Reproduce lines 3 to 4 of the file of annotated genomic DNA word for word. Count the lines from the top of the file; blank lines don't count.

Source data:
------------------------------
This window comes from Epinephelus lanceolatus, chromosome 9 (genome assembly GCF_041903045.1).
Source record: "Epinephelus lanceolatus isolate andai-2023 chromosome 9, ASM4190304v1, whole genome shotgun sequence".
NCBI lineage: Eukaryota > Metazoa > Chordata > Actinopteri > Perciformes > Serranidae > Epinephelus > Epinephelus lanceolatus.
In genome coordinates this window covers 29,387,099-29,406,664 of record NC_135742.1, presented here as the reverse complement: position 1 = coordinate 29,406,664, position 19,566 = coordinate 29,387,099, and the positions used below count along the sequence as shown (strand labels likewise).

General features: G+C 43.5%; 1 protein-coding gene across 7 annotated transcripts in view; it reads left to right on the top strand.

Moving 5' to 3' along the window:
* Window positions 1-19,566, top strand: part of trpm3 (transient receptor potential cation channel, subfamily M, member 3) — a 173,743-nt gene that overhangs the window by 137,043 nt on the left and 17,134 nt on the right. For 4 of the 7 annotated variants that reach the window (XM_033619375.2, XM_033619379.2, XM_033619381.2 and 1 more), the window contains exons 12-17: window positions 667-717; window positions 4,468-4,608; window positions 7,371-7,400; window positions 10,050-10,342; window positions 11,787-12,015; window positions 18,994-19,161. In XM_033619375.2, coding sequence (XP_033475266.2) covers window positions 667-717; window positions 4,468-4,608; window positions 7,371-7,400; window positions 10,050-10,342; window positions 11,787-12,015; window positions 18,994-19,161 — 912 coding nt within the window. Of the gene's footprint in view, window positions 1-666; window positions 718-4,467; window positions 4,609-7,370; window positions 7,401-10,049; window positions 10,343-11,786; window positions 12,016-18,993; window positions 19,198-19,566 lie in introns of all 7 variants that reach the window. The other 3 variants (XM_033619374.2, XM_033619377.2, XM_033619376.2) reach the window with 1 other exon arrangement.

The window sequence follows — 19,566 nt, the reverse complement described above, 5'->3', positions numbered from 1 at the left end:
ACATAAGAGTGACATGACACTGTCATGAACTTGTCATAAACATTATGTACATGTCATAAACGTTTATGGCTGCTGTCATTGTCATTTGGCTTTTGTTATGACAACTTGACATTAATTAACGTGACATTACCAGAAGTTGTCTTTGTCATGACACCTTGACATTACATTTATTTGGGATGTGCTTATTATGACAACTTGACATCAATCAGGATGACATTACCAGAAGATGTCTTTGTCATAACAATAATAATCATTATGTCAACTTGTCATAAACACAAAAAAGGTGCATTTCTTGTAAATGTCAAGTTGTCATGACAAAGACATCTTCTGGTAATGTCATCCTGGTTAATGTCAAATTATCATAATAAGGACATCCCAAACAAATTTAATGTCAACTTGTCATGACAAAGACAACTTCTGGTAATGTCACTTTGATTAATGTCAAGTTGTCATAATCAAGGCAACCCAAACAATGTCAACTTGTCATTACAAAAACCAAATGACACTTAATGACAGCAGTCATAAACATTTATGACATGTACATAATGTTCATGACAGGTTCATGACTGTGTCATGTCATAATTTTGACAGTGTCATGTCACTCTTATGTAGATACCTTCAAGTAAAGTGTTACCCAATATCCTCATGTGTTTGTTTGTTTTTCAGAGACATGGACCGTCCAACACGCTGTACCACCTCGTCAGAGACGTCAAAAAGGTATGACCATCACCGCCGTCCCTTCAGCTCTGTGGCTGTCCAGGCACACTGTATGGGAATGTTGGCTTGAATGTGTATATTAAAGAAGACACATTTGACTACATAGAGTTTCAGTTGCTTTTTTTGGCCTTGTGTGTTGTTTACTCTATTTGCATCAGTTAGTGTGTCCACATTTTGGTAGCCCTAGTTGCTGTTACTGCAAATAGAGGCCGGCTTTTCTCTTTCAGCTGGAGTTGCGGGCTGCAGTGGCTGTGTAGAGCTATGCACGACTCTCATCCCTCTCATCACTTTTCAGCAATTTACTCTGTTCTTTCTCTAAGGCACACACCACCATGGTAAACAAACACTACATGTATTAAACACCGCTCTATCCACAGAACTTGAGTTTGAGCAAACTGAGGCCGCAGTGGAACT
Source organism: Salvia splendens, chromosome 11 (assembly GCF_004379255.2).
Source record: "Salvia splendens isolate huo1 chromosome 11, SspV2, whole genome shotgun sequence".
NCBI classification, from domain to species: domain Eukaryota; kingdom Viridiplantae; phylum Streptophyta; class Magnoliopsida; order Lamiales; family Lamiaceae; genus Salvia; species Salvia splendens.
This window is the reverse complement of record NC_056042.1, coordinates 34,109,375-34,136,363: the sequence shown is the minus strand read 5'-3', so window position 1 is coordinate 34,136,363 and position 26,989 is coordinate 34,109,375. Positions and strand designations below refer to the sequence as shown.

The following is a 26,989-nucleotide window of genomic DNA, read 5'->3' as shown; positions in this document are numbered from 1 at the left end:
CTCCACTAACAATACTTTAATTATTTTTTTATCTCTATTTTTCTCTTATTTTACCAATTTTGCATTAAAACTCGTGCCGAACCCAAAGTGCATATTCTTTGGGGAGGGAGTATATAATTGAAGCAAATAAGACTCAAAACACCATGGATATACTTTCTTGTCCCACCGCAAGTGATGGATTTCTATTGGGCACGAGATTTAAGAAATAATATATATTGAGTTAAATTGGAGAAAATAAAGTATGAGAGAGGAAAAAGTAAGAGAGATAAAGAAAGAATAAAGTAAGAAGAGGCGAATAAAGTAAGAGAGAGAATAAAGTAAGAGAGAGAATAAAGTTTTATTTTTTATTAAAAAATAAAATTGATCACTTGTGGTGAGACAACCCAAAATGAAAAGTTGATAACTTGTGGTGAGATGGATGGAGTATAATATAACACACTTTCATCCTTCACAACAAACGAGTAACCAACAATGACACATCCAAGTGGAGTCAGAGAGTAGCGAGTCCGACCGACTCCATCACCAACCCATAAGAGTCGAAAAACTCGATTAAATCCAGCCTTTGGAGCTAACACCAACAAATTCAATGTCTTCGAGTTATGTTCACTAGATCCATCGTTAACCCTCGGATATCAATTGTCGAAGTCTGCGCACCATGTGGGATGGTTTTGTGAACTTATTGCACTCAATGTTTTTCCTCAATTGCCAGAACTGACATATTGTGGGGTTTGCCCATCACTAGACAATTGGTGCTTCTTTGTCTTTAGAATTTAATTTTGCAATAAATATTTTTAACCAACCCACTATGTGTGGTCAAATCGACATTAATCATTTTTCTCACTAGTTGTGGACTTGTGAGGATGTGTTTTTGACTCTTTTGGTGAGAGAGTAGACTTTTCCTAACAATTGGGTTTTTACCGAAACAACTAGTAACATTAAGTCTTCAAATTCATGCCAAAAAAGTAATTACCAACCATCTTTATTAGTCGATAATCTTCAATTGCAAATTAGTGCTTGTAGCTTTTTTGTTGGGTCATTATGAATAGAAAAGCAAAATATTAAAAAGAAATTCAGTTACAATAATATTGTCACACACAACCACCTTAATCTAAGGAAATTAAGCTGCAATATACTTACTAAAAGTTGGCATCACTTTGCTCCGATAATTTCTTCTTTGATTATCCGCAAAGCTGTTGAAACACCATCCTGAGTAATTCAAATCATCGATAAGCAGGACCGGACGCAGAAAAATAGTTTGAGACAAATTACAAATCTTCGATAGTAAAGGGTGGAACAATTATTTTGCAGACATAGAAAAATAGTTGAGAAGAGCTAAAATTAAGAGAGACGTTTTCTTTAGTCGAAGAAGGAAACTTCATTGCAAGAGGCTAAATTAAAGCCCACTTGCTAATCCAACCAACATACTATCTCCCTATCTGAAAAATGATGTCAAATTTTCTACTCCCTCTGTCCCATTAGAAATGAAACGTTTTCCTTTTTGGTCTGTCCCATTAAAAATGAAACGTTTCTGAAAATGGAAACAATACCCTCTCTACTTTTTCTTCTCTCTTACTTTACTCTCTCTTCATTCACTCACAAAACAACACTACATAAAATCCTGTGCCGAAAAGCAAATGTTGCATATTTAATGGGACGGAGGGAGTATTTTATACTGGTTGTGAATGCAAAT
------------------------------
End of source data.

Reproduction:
NCBI lineage: Eukaryota > Metazoa > Chordata > Actinopteri > Perciformes > Serranidae > Epinephelus > Epinephelus lanceolatus.
In genome coordinates this window covers 29,387,099-29,406,664 of record NC_135742.1, presented here as the reverse complement: position 1 = coordinate 29,406,664, position 19,566 = coordinate 29,387,099, and the positions used below count along the sequence as shown (strand labels likewise).